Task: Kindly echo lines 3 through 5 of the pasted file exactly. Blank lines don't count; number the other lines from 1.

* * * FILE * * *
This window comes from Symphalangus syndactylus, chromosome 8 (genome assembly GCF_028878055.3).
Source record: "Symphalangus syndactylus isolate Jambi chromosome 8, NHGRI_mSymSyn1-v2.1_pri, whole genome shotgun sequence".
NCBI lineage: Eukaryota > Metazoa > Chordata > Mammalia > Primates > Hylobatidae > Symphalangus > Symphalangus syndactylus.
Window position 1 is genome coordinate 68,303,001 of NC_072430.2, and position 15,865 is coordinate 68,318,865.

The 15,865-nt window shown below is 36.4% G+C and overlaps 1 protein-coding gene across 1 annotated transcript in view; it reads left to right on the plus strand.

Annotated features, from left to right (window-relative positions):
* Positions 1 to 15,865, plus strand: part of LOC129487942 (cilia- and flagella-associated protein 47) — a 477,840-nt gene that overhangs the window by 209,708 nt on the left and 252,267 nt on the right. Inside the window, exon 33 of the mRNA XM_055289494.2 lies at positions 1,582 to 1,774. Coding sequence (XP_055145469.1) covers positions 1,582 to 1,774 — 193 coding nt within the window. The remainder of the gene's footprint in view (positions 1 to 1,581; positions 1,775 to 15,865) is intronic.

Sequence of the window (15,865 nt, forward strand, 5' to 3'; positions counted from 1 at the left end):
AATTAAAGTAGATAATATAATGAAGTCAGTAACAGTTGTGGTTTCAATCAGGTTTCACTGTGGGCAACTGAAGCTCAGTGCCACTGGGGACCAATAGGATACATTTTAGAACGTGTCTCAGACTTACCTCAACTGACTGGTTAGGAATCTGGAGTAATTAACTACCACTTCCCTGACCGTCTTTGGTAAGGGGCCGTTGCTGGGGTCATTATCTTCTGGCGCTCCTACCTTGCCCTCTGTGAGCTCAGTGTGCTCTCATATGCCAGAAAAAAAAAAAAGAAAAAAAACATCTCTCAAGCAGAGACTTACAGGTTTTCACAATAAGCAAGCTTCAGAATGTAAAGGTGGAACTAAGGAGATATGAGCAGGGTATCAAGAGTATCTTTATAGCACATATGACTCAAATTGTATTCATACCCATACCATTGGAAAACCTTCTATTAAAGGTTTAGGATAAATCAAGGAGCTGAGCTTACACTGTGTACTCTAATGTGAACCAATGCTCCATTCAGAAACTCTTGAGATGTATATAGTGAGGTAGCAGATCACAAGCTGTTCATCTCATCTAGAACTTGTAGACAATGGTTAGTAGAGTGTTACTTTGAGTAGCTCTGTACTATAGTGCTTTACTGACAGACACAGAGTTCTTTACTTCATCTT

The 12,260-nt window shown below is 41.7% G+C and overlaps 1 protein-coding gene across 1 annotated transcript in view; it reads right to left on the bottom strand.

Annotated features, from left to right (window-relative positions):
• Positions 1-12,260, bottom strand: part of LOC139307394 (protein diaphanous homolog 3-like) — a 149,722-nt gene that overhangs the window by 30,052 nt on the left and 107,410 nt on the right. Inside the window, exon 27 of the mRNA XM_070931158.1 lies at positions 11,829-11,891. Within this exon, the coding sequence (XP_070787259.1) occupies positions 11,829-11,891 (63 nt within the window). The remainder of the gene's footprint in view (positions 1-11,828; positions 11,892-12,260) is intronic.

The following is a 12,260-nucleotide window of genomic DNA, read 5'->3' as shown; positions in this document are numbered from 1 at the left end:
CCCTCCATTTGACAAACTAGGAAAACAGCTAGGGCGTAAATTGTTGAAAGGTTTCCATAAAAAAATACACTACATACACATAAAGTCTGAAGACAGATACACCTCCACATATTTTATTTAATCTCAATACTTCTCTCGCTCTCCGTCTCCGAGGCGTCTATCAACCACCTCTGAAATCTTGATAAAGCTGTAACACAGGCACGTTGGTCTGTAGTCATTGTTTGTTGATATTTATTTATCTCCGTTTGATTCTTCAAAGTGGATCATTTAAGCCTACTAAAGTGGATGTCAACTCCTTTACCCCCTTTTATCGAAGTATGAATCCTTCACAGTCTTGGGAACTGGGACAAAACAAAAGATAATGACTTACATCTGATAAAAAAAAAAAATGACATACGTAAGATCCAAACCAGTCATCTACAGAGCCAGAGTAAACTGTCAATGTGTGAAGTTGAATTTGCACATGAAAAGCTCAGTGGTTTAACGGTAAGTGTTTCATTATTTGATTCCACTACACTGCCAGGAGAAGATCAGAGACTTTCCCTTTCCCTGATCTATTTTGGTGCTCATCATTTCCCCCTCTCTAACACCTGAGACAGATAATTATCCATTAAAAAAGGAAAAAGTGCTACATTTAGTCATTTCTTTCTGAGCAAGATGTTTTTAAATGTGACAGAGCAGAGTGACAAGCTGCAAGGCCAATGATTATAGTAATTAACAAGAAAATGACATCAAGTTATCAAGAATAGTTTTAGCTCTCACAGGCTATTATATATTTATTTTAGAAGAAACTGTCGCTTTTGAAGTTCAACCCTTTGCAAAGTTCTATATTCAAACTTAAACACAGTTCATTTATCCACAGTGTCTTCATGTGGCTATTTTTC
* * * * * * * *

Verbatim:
NCBI lineage: Eukaryota > Metazoa > Chordata > Mammalia > Primates > Hylobatidae > Symphalangus > Symphalangus syndactylus.
Window position 1 is genome coordinate 68,303,001 of NC_072430.2, and position 15,865 is coordinate 68,318,865.

The 15,865-nt window shown below is 36.4% G+C and overlaps 1 protein-coding gene across 1 annotated transcript in view; it reads left to right on the plus strand.